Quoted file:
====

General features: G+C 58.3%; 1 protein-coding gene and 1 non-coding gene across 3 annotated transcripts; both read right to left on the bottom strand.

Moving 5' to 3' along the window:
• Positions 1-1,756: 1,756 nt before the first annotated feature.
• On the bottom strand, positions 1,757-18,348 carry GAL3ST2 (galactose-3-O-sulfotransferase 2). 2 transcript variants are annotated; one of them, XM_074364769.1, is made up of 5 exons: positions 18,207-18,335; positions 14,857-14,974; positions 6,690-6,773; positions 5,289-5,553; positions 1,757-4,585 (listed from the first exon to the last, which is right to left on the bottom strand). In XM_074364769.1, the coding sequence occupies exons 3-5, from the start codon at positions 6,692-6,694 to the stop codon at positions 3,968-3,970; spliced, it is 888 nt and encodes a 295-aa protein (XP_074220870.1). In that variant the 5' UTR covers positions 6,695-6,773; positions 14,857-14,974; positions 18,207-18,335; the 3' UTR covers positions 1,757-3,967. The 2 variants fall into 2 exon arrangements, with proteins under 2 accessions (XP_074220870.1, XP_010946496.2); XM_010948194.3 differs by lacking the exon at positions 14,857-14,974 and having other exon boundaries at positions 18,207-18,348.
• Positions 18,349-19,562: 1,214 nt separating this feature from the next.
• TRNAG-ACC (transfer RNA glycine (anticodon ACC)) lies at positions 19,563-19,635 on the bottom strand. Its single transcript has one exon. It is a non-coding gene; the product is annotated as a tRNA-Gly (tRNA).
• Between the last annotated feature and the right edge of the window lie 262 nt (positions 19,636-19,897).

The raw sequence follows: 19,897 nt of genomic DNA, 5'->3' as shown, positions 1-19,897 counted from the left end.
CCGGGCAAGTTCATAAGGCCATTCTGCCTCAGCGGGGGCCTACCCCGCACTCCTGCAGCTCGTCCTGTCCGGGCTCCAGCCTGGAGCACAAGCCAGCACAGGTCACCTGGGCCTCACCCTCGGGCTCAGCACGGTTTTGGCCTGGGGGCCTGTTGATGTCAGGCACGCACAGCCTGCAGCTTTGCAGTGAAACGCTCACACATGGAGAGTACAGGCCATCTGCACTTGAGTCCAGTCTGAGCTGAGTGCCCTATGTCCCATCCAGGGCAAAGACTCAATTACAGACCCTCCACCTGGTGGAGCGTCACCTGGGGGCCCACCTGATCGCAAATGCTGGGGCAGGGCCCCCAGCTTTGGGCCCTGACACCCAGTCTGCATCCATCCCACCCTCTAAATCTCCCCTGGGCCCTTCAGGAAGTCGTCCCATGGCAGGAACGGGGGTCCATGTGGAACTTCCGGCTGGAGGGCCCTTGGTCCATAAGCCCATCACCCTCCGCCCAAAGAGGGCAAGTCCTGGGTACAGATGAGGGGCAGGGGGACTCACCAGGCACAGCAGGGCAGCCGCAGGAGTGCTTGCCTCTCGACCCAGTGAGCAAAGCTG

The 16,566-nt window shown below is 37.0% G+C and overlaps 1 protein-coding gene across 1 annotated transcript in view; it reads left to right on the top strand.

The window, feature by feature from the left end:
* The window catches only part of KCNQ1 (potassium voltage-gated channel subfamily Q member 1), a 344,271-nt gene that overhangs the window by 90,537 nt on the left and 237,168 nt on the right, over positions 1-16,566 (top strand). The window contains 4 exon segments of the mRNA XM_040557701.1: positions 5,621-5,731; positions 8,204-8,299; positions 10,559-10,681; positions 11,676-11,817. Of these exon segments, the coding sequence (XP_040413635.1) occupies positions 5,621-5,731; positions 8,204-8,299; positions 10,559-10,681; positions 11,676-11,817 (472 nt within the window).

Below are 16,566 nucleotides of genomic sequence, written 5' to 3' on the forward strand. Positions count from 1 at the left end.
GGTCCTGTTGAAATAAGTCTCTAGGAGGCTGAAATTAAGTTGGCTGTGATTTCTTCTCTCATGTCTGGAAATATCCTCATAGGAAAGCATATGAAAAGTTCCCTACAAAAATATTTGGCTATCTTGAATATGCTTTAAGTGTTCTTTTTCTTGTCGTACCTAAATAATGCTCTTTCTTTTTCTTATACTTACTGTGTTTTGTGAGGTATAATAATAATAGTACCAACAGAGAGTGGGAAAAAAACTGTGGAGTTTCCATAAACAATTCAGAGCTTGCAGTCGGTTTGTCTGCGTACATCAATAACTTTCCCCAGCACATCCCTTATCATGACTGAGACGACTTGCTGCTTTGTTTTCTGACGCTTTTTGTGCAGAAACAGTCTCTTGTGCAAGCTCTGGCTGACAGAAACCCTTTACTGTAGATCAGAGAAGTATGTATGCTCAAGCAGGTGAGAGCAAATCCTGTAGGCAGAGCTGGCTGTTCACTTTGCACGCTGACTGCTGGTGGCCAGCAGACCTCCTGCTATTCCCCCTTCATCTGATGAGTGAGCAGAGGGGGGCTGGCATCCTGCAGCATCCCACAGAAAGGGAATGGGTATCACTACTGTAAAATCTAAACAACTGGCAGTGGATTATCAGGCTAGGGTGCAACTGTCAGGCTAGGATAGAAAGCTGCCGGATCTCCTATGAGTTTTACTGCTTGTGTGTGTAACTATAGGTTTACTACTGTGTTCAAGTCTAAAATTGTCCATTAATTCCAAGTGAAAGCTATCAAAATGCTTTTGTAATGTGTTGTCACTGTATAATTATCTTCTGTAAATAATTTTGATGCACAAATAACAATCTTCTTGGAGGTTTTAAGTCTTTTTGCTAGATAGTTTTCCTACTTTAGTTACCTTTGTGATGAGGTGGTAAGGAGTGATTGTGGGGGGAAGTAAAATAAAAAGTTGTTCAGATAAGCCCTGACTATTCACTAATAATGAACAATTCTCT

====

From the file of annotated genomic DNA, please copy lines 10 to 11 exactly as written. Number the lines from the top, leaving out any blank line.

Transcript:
The 16,566-nt window shown below is 37.0% G+C and overlaps 1 protein-coding gene across 1 annotated transcript in view; it reads left to right on the top strand.

The window, feature by feature from the left end: